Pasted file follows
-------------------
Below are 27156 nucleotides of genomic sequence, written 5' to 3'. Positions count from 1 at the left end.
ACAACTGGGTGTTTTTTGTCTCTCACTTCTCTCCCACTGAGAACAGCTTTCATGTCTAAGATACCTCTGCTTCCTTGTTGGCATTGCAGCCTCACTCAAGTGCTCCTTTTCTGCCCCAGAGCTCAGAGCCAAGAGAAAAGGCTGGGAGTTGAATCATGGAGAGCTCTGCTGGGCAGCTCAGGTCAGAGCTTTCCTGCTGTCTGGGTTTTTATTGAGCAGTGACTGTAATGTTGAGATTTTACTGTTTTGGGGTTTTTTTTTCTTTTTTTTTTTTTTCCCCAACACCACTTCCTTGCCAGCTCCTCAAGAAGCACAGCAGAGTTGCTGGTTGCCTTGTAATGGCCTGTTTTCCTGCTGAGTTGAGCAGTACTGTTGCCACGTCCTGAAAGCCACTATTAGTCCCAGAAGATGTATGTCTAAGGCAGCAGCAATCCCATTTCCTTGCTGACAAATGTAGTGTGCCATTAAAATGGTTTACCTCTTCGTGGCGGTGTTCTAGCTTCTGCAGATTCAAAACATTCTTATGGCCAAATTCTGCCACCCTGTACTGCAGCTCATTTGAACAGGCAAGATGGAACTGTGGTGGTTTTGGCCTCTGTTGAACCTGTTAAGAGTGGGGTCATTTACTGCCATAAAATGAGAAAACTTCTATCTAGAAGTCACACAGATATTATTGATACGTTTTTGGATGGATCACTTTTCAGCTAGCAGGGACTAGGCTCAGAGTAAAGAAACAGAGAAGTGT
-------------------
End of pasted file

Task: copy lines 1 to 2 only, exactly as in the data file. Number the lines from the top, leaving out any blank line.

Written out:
Below are 27156 nucleotides of genomic sequence, written 5' to 3'. Positions count from 1 at the left end.
ACAACTGGGTGTTTTTTGTCTCTCACTTCTCTCCCACTGAGAACAGCTTTCATGTCTAAGATACCTCTGCTTCCTTGTTGGCATTGCAGCCTCACTCAAGTGCTCCTTTTCTGCCCCAGAGCTCAGAGCCAAGAGAAAAGGCTGGGAGTTGAATCATGGAGAGCTCTGCTGGGCAGCTCAGGTCAGAGCTTTCCTGCTGTCTGGGTTTTTATTGAGCAGTGACTGTAATGTTGAGATTTTACTGTTTTGGGGTTTTTTTTTCTTTTTTTTTTTTTTCCCCAACACCACTTCCTTGCCAGCTCCTCAAGAAGCACAGCAGAGTTGCTGGTTGCCTTGTAATGGCCTGTTTTCCTGCTGAGTTGAGCAGTACTGTTGCCACGTCCTGAAAGCCACTATTAGTCCCAGAAGATGTATGTCTAAGGCAGCAGCAATCCCATTTCCTTGCTGACAAATGTAGTGTGCCATTAAAATGGTTTACCTCTTCGTGGCGGTGTTCTAGCTTCTGCAGATTCAAAACATTCTTATGGCCAAATTCTGCCACCCTGTACTGCAGCTCATTTGAACAGGCAAGATGGAACTGTGGTGGTTTTGGCCTCTGTTGAACCTGTTAAGAGTGGGGTCATTTACTGCCATAAAATGAGAAAACTTCTATCTAGAAGTCACACAGATATTATTGATACGTTTTTGGATGGATCACTTTTCAGCTAGCAGGGACTAGGCTCAGAGTAAAGAAACAGAGAAGTGT